"Interesting!" I thundered. "You've poisoned me and call that interesting! What mean you?"
Alnenia looked hurt and shook her head. "Poisoned? Oh no, there is nothing toxic in Ming-ti. The only possible trouble you could have is, well, if you were unable to act on the stimulus inside you. But," her smile returned, "your acting on it is the point. It is long past time for Malcolm to part your legs with full thrusts in between."
I stood and paced before her desk. Questions filled me, and the first was obvious.
"Have you others taken this Ming-ti?"
"No," Alnenia admitted. "We knew nothing of it until Doret spoke of it after our visit to the Mother-Icealt. None of us, ah, have ever needed the stimulus. We thought of experimenting with it, naturally. For Doret, she'd probably only need a very small amount. Then again, all Malcolm has to do is reach his hand up her tunic, play with her nipples, and irresistible shockwaves, well, you know. Or soon will."
She laughed. "Joline is about your body weight although not as strongly built or muscled." She laughed again. "But, then again, you'd only have to show Joline the plant, tell her of its purpose, and its effect would be complete on sight."
I stared at her. "So, how much of this Ming-ti is in my blood?"
Her eyes lit up. "That's what is extraordinary! Very, very extraordinary! Again, Doret can better answer your questions. Normally, I understand, one meal only is sufficient. You've —." She paused and looked at me in wonder." You should, by now, be unable to do anything else but think of being speared. I'm tempted to alert Yil and tell him to clear all males out of —."
"You'll do no such thing!" I exclaimed with full power, pulling her door open. "I am sufficiently disciplined and self-controlled to fight this poison! I will go find Doret and find a cure for this mean trick!"
Reinventing Pink Floyd: From Syd Barrett to The Dark Side of the Moon
Hardcover: 260 pages
Publisher: Rowman & Littlefield Publishers (February 9, 2018)
Reviewed by Dr. Wesley Britton
Bill Kopp is far from the first rock critic to take on the legendary history of Pink Floyd, focusing on the formative years when band founder Syd Barrett captained the group’s first album to his departure and replacement by David Gilmour to the group’s various experimental projects up to the seminal release of the highly influential Dark Side of the Moon in 1973. I was intrigued to read Kopp’s introduction where he admits the Pink Floyd he knew best for many years was the period after Dark Side of the Moon with little awareness of what came before. That was exactly the reverse of my experience. Back in high school, we “heads”—to use the then prevalent term to describe those of us into non-mainstream music—usually owned at least one Pink Floyd album including The Piper at the Gates of Dawn, A Saucerful of Secrets, Umma Gumma, Atom Heart Mother or Meddle. Then and now, my favorite Floyd songs are “One of These Days,” “Interstellar Overdrive,” and “Set the Controls for the Heart of the Sun.” All are pre-Dark Side tunes.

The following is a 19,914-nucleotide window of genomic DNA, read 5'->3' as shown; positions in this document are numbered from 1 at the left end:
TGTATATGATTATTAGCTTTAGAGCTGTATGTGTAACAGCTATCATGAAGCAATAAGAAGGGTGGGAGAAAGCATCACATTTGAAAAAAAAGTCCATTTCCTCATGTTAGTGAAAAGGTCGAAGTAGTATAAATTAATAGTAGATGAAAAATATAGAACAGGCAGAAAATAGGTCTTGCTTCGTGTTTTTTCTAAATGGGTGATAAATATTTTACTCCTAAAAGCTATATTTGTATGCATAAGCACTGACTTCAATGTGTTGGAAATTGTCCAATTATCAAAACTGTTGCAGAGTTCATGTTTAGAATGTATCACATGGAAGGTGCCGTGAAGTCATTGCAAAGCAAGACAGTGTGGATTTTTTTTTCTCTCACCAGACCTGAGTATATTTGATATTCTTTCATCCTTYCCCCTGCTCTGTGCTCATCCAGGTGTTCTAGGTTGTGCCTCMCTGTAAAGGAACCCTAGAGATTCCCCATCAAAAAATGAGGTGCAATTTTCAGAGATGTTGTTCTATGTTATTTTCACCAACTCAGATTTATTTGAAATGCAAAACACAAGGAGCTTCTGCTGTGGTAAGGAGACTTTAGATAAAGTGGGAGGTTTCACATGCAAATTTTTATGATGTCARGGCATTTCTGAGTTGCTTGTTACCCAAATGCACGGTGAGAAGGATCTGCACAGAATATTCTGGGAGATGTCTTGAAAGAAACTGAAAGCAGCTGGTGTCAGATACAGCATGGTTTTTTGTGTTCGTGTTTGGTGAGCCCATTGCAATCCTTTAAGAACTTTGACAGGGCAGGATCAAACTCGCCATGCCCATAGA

So when Dark Side came out and took the world by storm two years after my high school graduation, I was rather bemused by all the new listeners the band earned. I could understand why. Dark Side was, as someone I don’t know observed, the Sgt. Pepper of the ‘70s. Still, perhaps it was simple snootiness when, for years, I maintained the pre-Dark Side Pink Floyd was the Real Pink Floyd.
I got over that sentiment a long time ago. Now, I really have no excuse for any snootiness after reading Kopp’s new critical analysis of Pink Floyd’s evolution from 1967 to 1973. While this book was far from the first history of the band I’ve read, I learned something new on pretty much every page. For my money, two things distinguish Reinventing Pink Floyd from what has been published before. For one key matter, Kopp goes beyond the usual process of interviewing participants and contemporary observers and draws from his own background as a musician to comment on and analyze the songs, albums, and live performances from a musician’s perspective. For another matter, Kopp benefited from the release of the extensive 2016 The Early Years box set, a package he refers to at least once on nearly every page.
Even the most devoted Floyd fans are likely to learn tidbits they didn’t know before like the band’s first producer was Norman Smith who had worked on many of the Beatles albums. I knew about the existence of Pink Floyd film soundtracks, but not the details behind the creation of the usually experimental scores for the often-experimental films.
Fans who think of the post-Barrett Floyd as essentially the David Gilmour and the Roger Waters band with the late Richard Wright and Nick Mason as mere supporting players may well gain a new and deeper appreciation for the band’s keyboardist and drummer. Richard Wright aficionados, in particular, should appreciate reviewing in minute detail just how much he contributed to the music of this period of the band’s creative development.
Clearly, this is a book strictly for Pink Floyd fans, especially for readers who aren’t intimately familiar with the pre-Dark Side era. It would help to have some knowledge of musical terminology, especially the equipment and techniques used in the recording studio. In the end, Reinventing Pink Floyd is a treasure trove of musical history for a very particular audience. But it’s a worthy addition to any rock fan’s library.
This review first appeared at BookPleasures.com on March 11, 2018: